The Buffs’ top rushing effort this season has been 154 yards in a 44-17 loss at Oregon State. In the two games since, they’ve totaled 94 yards against Oregon and 99 against ASU. True freshman Michael Adkins II has received more carries in the past three games, with his 98 yards on 14 attempts at OSU the high mark for a CU back this season.
Charleston Southern is allowing 146.4 ground yards a game against an FCS lineup that might send anyone west of the Mississippi to MapQuest. Still, the Buccaneers are unbeaten (7-0) and Bernardi says that speaks for itself.
“They didn’t play ASU or Oregon State, but they’re 7-0,” he said. “Whoever they’ve played they’ve won. Whoever you play against, you win and you feel good about yourself – as a coach and a player . . . I’ve showed our guys film and told them it didn’t make any difference what color helmets they wear, watch how they’re coached. You have to play at a high level. If a team is playing at a ‘10’ and you’re at a ‘7,’ you’re going to get your ass beat. It doesn’t make any difference. You’ve got to get better and you’ve got to play.”
CSU – the Carolina version – is ranked No. 24 in this week’s FCS poll and starts six seniors on defense. “Much like Central Arkansas, they’re a team that has experience in their front seven,” Bernardi said. “They’ve got the ability to do a lot of things because those guys up front are experienced . . . they’re well-coached the way they run their twists and they play hard.”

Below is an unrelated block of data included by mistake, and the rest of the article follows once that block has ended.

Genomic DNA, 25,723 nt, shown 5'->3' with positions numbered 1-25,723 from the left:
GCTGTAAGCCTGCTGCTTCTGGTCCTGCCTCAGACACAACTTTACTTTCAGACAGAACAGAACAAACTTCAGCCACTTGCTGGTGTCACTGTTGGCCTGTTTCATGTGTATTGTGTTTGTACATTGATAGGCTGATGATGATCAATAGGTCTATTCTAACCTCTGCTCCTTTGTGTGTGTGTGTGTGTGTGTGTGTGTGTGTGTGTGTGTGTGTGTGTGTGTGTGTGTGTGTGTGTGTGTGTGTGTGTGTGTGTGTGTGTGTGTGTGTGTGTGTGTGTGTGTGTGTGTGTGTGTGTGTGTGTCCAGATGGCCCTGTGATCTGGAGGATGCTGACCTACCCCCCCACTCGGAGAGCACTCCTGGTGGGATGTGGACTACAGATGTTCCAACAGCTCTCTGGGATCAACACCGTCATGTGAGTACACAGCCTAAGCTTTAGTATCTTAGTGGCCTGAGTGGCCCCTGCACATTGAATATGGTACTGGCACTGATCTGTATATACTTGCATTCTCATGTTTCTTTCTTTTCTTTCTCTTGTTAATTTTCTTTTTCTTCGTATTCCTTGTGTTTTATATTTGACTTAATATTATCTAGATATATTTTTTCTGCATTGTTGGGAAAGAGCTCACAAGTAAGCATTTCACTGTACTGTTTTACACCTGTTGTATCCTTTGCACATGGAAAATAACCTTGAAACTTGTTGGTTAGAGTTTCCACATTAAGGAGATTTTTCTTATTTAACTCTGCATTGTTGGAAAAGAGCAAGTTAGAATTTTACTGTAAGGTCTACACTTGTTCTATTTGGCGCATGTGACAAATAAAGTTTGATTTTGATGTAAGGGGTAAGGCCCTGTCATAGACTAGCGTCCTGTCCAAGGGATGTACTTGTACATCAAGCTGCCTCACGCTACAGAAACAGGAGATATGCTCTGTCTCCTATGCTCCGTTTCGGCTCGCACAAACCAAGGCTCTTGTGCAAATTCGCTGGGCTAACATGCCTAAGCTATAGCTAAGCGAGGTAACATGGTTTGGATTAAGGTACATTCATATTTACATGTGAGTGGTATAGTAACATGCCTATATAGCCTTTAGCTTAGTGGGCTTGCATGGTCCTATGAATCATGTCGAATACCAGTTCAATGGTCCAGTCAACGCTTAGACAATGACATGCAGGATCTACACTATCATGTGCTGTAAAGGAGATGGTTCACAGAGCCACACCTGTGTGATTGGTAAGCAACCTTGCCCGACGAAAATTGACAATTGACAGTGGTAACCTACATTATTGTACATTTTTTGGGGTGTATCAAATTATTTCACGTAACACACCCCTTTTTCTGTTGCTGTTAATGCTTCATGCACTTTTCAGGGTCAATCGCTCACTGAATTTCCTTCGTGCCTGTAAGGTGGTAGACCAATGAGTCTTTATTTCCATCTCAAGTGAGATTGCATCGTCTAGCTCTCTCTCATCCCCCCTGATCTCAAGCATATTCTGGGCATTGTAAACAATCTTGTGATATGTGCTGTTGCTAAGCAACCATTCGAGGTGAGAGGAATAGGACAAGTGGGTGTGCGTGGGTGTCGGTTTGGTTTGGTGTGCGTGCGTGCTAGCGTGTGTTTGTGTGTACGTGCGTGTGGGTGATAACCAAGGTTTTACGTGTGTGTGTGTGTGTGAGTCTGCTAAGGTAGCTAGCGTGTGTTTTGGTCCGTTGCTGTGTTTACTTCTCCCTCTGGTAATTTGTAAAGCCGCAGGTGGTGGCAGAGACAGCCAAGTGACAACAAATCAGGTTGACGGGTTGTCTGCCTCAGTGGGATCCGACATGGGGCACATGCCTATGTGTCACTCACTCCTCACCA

Of CU’s 11 sacks allowed this season, the highest number (four) was registered by Central Arkansas on Wood in the Buffs’ 38-24 win. Liufau was sacked once by the Sun Devils, and being a first-time starter he undoubtedly expects the Buccaneers to target him with those D-line twists and whatever else. CSU’s seven-game sack total is 23, with senior defensive end Will Hunt (6-5, 253) accounting for six sacks and eight tackles for loss.
“They use a lot of field and boundary blitzes,” Munyer said. “We’ve got to handle whatever they throw at us and keep the quarterback clean.”
Protecting the freshman will receive the same priority as protecting whoever plays the position. If there is a difference between Wood and Liufau, said Harris, it might be in their pocket presence: “Every quarterback has a little different pocket presence. It’s not whether that’s good or bad, it’s just different. (Liufau) likes stepping up in the pocket a lot. He’ll take a five-step drop, then step up . . . that’s a little different, especially for tackles.”
Predictably, Harris’ and Munyer’s jobs haven’t changed with the QB change, or as Bernardi put it, “Same plays . . . they’ve got 11, we’ve got 11.” Added Harris: “We can’t even worry about what’s going around us. We just have to focus on what we’re doing and get better at that. We can’t let anything get to us.”
Liufau has impressed the upperclassmen with his poise. “He carries himself as a fifth-year guy,” Harris said. And Munyer noted, “I’ve been in the huddle with him; nothing’s changed. He has good composure. When he went in there (at ASU) he didn’t seem rattled to me, he just seemed confident. He was ready for his opportunity and that’s good to see in a freshman quarterback. I’m looking forward to seeing him play (Saturday).”
Obviously, Munyer is not alone.